A fair amount of what I said about Gen 6 can be put here, but almost everything’s been improved. Alola looks terrific, and the new/redesigned Pokémon of this generation are extraordinary. The music in Sun and Moon is also some of the series’ best.

The bad: Sun and Moon are NOT friendly to veterans of the series. The beginning of the game is way too slow, with the game taking around two hours to get past the tutorial. The game holds your hand way too much even after that. Pokémon will survive hits if their happiness is maxed out because of their bond to you, which I don’t really like. The game will also tell you which moves are super effective and which ones aren’t, which I wish I could turn off. NPC’s will heal your team more often than ever before.

Sun and Moon are also the most plot-driven games in the series, which is okay, but the cutscenes are a problem. There’s way too many unskippable videos where nothing important happens, and it feels like they were just inserted to artificially extend gameplay time at some stages. Even the cutscenes that are important to the story take way too long.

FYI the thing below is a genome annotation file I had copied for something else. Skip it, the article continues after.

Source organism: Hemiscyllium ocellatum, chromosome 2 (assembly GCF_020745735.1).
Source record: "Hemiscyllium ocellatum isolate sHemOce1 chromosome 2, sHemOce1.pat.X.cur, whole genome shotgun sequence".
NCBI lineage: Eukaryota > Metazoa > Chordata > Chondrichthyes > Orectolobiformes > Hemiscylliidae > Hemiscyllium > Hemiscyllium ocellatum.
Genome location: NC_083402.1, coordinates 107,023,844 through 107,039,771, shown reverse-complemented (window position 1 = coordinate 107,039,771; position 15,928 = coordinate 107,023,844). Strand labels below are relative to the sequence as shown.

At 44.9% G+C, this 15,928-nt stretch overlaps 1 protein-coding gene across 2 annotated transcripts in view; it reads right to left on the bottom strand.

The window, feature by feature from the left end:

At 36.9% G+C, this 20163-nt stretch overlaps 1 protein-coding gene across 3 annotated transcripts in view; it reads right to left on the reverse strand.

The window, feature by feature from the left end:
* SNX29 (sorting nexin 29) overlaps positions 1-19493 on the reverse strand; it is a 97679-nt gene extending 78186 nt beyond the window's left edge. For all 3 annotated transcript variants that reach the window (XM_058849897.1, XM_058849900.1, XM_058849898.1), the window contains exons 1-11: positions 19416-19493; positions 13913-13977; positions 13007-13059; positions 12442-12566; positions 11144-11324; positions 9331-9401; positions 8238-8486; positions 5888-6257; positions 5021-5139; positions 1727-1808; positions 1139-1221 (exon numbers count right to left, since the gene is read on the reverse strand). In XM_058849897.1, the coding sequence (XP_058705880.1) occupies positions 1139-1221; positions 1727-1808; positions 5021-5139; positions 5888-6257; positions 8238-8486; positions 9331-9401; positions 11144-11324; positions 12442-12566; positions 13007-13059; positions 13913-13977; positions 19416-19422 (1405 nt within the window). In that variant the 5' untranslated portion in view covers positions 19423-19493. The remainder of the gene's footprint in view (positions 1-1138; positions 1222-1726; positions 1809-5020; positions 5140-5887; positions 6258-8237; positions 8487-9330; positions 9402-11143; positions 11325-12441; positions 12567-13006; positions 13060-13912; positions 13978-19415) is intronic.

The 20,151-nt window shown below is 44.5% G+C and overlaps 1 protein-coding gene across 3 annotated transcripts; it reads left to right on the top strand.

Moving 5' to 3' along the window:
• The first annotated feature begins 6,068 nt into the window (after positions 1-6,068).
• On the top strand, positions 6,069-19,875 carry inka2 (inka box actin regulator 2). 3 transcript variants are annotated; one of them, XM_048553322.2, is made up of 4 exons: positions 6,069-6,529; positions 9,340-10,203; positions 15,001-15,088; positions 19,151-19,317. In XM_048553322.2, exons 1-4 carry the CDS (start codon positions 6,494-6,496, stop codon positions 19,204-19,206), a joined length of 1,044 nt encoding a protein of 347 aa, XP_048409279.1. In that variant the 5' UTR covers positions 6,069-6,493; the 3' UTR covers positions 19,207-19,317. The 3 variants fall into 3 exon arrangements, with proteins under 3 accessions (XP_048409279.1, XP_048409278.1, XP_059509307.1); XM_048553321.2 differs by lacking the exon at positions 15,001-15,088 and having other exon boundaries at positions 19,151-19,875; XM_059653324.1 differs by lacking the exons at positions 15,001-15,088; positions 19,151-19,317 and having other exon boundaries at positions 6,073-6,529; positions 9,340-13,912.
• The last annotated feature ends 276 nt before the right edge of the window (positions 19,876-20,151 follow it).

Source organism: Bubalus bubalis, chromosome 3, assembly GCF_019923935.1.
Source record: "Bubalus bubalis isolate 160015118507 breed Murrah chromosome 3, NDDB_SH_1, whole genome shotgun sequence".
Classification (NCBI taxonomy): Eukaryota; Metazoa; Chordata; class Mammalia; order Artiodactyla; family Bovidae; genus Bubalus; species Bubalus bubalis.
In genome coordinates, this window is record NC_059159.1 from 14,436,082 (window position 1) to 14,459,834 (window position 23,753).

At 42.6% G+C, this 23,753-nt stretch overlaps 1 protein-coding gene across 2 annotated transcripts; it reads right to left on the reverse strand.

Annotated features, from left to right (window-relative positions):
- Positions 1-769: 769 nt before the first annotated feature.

In conclusion, this generation isn’t bad, but I’d change a lot of the direction that the series is trending toward. I haven’t played the recently-released “Ultra” versions of Sun and Moon yet though, so hopefully it gets better.

Fifth Place- GEN 5

Games: Black/White, Black 2/White 2

I feel like this is the only generation I can’t judge quite fairly yet, as I’ve yet to play Black 2 or White 2, which are apparently the definitive games in the generation. Based on Black 1 though, here are my thoughts.

The finale of the sprite art generations! Let’s get the graphics out of the way first, because they have not aged well. The moving sprites look pretty bad, although the majority of them have a ton of personality to them.

That said? I like them better than the models we have now. They could use some polish, and the entire bottom screen is in need of a redesign during battle, but I think I’d have preferred it if they continued down this route then go completely three-dimensional. The overworlds look similarly unpolished, but pretty impressive for the original Nintendo DS.

The difficulty is much more balanced in this generation than the two that follow it, with a campaign that never gets too difficult, but also isn’t something you can breeze through with no challenge.

In battle, things are fast-paced, which I love. Playing through a battle is just a joy, with the animations looking great. I also love the multiplayer system of having items, but restricting it based on the number of turns that have passed.

I also have to talk about the music, which is some of the series’ absolute best. The Team Plasma themes are absolutely excellent, and the atmosphere through Unova is just stellar.